Harding Advisories/Notices

3/17/2020 - Great Swamp Controlled Burn Notice


CONTROLLED BURN AT GREAT SWAMP NATIONAL WILDLIFE REFUGE

TO BENEFIT WILDLIFE AND VISITORS

Note: On days of prescribed burns, the refuge, Visitor Center, and Wildlife Observation Center will remain open to the public.  Pleasant Plains Road and associated parking areas will be closed from just south of the Visitor Center parking lot to the South Gate of the refuge.

The U.S. Fish & Wildlife Service will conduct up to four days of controlled burns between March and May 2020 on wetland and grassland units at Great Swamp National Wildlife Refuge in Harding Township, NJ. The Service’s trained fire personnel, in coordination with local police and fire departments, regularly conduct controlled burns on refuge lands to maintain and restore habitat for wildlife. Actual dates are dependent on weather conditions, favorable winds for smoke to rise and disperse, and the availability of trained wildland firefighters.

 

Great Swamp National Wildlife Refuge was established in 1960, in part to provide habitat for migrating ducks and geese, and for the protection of natural resources and conservation of the nation’s wetlands.  Five artificial wetlands, also called impoundments, were constructed in the early 1970s and 1980s to provide migrating, nesting, brood-rearing, and feeding habitat for waterfowl.  Additionally, about 460 acres of grassland units are managed to enhance breeding and foraging habitat for priority species of conservation concern.  Over the past decade, woody vegetation has invaded impoundments and grassland units, reducing the quality of these habitats for wildlife. The use of prescribed fire to restore habitat is part of the refuge’s Comprehensive Conservation Plan, which was finalized November of 2014.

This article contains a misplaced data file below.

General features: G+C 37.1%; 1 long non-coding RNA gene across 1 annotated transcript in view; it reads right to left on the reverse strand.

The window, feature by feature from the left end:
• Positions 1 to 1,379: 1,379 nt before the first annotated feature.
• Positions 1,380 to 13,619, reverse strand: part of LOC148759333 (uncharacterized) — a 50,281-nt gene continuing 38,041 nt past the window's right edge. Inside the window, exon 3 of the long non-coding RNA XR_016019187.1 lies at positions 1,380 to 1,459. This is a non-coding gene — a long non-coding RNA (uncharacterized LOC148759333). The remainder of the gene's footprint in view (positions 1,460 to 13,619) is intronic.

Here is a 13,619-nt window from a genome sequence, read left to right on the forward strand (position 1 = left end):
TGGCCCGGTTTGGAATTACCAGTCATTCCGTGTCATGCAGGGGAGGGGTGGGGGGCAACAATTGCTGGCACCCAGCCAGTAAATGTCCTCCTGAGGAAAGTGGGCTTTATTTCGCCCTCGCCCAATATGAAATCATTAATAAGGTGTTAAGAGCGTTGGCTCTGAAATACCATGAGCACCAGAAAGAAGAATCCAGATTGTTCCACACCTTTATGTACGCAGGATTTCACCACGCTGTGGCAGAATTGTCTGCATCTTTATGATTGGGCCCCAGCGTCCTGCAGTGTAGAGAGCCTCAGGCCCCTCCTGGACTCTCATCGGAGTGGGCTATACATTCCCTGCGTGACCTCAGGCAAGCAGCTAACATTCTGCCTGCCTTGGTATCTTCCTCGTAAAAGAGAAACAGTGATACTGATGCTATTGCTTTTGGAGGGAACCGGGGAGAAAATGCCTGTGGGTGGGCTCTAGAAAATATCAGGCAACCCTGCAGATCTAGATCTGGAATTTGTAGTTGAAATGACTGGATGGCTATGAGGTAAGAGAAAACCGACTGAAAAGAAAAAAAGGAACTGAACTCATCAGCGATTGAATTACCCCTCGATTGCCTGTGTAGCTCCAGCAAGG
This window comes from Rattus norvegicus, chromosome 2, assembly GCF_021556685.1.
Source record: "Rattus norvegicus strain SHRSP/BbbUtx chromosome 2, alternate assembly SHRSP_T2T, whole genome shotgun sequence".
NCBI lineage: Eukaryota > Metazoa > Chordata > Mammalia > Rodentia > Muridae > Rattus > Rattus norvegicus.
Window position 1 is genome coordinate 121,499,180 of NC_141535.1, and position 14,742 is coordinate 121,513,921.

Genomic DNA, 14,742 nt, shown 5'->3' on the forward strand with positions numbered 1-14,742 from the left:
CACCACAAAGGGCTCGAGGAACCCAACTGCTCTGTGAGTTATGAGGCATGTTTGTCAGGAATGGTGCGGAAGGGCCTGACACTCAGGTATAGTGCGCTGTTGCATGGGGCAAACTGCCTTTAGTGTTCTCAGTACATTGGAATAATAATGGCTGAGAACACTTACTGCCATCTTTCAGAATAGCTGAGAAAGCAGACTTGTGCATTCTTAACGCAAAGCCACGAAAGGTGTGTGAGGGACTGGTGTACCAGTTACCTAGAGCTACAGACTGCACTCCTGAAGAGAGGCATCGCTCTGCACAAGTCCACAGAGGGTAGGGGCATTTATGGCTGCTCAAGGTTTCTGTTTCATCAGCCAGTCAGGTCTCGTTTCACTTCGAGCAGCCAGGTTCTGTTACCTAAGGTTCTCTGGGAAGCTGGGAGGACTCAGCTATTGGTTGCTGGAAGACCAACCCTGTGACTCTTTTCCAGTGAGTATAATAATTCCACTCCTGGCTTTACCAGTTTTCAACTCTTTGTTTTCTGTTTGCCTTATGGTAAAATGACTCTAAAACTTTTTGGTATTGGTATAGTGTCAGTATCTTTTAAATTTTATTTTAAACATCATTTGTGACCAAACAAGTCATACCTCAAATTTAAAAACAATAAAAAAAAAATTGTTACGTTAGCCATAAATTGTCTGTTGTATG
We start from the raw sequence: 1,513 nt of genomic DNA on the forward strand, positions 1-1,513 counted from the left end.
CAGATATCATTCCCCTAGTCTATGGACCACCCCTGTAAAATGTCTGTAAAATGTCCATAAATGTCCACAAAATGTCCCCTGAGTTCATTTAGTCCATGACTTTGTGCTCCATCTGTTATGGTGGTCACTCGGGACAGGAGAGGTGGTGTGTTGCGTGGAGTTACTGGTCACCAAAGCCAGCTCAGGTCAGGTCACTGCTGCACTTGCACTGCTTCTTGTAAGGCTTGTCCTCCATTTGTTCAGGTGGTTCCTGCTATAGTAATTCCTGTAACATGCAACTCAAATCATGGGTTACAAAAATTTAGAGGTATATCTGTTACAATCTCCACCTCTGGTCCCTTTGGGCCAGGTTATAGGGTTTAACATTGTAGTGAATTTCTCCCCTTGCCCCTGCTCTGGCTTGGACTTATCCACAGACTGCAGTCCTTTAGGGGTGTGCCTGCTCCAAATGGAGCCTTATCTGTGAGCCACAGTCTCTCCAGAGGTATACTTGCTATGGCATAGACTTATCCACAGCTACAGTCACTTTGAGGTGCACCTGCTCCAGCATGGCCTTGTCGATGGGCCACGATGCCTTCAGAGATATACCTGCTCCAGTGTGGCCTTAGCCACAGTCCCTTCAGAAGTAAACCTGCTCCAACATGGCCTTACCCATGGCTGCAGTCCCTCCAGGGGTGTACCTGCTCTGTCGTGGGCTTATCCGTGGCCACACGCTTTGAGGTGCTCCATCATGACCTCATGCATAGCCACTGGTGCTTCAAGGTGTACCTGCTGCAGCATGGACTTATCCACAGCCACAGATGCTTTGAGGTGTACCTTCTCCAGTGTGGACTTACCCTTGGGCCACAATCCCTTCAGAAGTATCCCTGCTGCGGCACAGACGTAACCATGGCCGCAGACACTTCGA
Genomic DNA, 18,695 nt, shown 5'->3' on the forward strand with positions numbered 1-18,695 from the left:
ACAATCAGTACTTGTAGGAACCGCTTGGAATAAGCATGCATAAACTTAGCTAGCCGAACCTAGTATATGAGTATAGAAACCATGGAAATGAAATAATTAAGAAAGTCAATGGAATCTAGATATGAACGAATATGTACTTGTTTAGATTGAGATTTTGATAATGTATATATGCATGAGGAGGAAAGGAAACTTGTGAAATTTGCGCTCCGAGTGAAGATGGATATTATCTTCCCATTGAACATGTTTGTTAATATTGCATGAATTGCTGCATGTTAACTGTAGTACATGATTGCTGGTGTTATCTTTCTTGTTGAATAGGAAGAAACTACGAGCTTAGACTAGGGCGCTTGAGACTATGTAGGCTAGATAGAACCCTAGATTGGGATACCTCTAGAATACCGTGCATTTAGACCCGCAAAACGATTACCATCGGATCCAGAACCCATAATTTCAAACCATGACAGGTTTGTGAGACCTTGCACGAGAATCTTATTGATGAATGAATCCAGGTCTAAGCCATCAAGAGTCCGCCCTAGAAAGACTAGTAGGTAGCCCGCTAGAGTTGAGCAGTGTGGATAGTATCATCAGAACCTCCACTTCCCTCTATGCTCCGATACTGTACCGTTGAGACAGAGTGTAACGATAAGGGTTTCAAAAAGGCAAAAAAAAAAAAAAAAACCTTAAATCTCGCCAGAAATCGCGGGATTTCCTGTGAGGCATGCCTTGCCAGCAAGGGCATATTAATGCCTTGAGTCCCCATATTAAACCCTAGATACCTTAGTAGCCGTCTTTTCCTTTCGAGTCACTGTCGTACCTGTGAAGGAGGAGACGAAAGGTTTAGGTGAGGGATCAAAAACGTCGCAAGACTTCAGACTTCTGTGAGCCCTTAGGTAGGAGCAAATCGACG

The goal of these controlled burns is to increase the amount of open water and open grasslands available to wildlife by reducing the amount of standing dead vegetation and invading woody vegetation in the impoundment and fields.  Once restored, impoundments will provide better feeding, nesting, brood rearing, and resting habitat for the ducks and geese that use the refuge. In addition to improved habitat, visitors to the refuge also benefit from prescribed burns because fire promotes native species and habitats, thus increasing wildlife observation opportunities.

In total, we expect to burn a 343-acreimpoundment and up to 88 acres of grassland fields.  Each burn will be carried out from mid-morning to late afternoon, contingent on the right weather conditions.  Existing refuge roads and mowed fire lines around the burn units will be used to contain the fire within the burn units. Trained fire personnel with specialized equipment will ignite, monitor, and control the fire and its resulting smoke. Local emergency personnel, including the local police and fire departments, will also be notified prior to each prescribed burn.  Smoke columns produced could be visible for several miles.

For additional information, please view our website (https://www.fws.gov/refuge/great_swamp/) or contact Deputy Refuge Manager Lia McLaughlin at 973-417-9542.

The mission of the U.S. Fish and Wildlife Service is working with others to conserve, protect and enhance fish, wildlife, plants and their habitats for the continuing benefit of the American people.  We are both a leader and trusted partner in fish and wildlife conservation, known for our scientific excellence, stewardship of lands and natural resources, dedicated professionals and commitment to public service.  For more information on our work and the people who make it happen, visit www.fws.gov.

-FWS-